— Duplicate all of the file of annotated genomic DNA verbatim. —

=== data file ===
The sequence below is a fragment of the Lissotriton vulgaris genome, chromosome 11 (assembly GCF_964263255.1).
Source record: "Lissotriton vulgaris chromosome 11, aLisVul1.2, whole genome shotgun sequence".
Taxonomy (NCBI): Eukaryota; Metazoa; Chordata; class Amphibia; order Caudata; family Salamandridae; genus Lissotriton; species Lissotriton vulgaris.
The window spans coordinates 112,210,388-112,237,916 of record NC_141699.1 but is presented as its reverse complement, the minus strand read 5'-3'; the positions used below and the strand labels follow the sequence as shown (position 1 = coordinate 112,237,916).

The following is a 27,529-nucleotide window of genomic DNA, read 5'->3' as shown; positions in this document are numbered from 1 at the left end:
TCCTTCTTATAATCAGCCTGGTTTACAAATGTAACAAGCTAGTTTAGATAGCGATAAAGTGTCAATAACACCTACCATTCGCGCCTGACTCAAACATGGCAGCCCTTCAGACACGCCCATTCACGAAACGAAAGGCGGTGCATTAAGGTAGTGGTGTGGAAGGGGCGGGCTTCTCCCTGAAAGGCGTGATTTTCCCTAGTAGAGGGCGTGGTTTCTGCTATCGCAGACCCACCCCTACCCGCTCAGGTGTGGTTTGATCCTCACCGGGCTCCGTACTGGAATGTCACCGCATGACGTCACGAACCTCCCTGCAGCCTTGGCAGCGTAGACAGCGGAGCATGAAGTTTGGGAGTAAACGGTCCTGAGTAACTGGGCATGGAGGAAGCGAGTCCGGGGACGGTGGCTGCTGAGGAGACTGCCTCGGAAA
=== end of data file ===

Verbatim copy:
The sequence below is a fragment of the Lissotriton vulgaris genome, chromosome 11 (assembly GCF_964263255.1).
Source record: "Lissotriton vulgaris chromosome 11, aLisVul1.2, whole genome shotgun sequence".
Taxonomy (NCBI): Eukaryota; Metazoa; Chordata; class Amphibia; order Caudata; family Salamandridae; genus Lissotriton; species Lissotriton vulgaris.
The window spans coordinates 112,210,388-112,237,916 of record NC_141699.1 but is presented as its reverse complement, the minus strand read 5'-3'; the positions used below and the strand labels follow the sequence as shown (position 1 = coordinate 112,237,916).

The following is a 27,529-nucleotide window of genomic DNA, read 5'->3' as shown; positions in this document are numbered from 1 at the left end:
TCCTTCTTATAATCAGCCTGGTTTACAAATGTAACAAGCTAGTTTAGATAGCGATAAAGTGTCAATAACACCTACCATTCGCGCCTGACTCAAACATGGCAGCCCTTCAGACACGCCCATTCACGAAACGAAAGGCGGTGCATTAAGGTAGTGGTGTGGAAGGGGCGGGCTTCTCCCTGAAAGGCGTGATTTTCCCTAGTAGAGGGCGTGGTTTCTGCTATCGCAGACCCACCCCTACCCGCTCAGGTGTGGTTTGATCCTCACCGGGCTCCGTACTGGAATGTCACCGCATGACGTCACGAACCTCCCTGCAGCCTTGGCAGCGTAGACAGCGGAGCATGAAGTTTGGGAGTAAACGGTCCTGAGTAACTGGGCATGGAGGAAGCGAGTCCGGGGACGGTGGCTGCTGAGGAGACTGCCTCGGAAA